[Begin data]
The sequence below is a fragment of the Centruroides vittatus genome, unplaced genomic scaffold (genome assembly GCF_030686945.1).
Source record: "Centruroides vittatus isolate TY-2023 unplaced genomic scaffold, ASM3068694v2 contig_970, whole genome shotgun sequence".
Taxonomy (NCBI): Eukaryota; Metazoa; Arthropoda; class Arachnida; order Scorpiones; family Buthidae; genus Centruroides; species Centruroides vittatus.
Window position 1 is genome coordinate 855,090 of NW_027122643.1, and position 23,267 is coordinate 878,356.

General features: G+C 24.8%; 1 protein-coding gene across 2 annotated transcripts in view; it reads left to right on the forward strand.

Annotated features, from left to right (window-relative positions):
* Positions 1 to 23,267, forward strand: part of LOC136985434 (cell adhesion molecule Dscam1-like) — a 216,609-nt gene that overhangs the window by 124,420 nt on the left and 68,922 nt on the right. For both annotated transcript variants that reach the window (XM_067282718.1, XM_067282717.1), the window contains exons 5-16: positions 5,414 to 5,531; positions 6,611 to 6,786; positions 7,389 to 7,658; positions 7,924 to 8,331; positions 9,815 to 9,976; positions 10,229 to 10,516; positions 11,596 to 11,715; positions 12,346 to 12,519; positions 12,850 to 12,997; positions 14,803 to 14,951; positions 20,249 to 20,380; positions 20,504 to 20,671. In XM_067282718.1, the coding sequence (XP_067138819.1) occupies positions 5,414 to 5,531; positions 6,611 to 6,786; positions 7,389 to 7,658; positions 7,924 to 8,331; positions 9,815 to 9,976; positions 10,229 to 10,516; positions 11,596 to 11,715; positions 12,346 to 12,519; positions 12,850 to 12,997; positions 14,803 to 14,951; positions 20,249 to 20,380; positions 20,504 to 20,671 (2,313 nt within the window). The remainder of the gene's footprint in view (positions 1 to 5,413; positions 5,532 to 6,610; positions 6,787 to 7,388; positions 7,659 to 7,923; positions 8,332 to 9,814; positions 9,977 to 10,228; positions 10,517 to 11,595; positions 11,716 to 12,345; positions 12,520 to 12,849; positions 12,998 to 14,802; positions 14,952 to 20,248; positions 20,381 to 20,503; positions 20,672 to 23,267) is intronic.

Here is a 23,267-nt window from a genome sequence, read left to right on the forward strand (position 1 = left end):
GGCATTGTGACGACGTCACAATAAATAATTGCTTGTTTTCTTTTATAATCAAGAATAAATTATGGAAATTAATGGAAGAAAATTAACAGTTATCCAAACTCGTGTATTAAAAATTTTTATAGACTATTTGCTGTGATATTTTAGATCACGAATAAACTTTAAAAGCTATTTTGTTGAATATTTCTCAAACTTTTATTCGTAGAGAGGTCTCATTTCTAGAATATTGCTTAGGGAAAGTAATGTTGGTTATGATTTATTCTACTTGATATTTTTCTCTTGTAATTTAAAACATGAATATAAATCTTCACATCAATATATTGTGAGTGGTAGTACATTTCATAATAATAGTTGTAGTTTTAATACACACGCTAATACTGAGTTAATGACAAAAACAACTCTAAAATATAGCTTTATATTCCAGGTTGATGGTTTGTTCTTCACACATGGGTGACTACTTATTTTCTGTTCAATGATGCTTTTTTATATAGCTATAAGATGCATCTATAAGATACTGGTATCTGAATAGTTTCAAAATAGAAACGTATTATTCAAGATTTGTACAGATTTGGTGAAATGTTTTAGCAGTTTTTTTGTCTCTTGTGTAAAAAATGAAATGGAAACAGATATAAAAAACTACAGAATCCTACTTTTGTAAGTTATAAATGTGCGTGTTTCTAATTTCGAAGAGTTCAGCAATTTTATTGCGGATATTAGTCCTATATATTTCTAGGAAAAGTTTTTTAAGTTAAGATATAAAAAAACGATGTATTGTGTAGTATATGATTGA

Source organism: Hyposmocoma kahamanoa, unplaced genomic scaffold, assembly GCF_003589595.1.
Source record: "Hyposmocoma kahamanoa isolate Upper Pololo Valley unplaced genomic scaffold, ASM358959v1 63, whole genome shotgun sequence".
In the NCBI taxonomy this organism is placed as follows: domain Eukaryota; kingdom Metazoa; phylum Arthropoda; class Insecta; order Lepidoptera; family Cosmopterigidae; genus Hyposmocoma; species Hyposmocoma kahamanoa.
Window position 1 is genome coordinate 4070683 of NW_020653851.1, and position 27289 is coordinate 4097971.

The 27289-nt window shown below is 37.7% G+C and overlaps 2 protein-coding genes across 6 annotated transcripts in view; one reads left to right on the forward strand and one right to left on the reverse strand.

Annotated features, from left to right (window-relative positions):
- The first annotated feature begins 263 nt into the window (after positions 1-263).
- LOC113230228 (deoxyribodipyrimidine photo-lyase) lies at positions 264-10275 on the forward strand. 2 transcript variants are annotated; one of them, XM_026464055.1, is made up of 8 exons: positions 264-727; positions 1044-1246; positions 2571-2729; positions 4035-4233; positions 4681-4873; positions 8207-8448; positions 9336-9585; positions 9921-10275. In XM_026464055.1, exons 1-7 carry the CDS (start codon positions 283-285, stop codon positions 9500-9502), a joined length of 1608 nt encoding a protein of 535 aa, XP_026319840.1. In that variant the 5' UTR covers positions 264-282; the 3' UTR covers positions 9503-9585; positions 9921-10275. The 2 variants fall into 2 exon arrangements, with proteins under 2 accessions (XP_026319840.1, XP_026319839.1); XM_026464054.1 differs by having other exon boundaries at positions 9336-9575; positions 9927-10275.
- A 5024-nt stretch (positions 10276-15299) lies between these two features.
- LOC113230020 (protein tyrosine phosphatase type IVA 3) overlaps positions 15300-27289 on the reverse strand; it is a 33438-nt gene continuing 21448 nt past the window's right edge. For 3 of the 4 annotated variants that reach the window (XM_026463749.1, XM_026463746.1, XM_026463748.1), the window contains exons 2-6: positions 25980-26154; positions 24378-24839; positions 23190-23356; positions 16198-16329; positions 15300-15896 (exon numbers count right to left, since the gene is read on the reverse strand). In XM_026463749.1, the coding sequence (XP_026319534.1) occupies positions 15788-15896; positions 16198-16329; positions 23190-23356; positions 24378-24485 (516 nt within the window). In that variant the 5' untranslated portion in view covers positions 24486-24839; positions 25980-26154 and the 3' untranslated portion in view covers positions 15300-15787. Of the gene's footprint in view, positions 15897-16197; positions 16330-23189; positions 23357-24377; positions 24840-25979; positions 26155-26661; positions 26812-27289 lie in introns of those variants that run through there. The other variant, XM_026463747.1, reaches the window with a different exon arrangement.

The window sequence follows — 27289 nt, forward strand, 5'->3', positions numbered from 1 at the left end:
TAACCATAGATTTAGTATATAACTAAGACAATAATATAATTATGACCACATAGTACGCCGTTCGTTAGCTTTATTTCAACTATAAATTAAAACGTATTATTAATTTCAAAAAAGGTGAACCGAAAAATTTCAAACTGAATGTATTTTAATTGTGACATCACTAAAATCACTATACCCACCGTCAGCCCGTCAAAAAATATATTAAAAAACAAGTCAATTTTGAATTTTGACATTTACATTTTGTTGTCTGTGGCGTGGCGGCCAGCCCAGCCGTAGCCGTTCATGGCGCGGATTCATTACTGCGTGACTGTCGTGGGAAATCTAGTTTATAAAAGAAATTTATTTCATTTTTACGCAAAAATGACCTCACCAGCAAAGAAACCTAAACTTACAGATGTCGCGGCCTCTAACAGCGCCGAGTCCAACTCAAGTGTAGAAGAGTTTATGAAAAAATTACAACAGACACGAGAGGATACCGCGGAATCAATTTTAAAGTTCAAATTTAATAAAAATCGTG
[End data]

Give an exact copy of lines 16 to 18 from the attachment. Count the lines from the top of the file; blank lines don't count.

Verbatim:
- The first annotated feature begins 263 nt into the window (after positions 1-263).
- LOC113230228 (deoxyribodipyrimidine photo-lyase) lies at positions 264-10275 on the forward strand. 2 transcript variants are annotated; one of them, XM_026464055.1, is made up of 8 exons: positions 264-727; positions 1044-1246; positions 2571-2729; positions 4035-4233; positions 4681-4873; positions 8207-8448; positions 9336-9585; positions 9921-10275. In XM_026464055.1, exons 1-7 carry the CDS (start codon positions 283-285, stop codon positions 9500-9502), a joined length of 1608 nt encoding a protein of 535 aa, XP_026319840.1. In that variant the 5' UTR covers positions 264-282; the 3' UTR covers positions 9503-9585; positions 9921-10275. The 2 variants fall into 2 exon arrangements, with proteins under 2 accessions (XP_026319840.1, XP_026319839.1); XM_026464054.1 differs by having other exon boundaries at positions 9336-9575; positions 9927-10275.
- A 5024-nt stretch (positions 10276-15299) lies between these two features.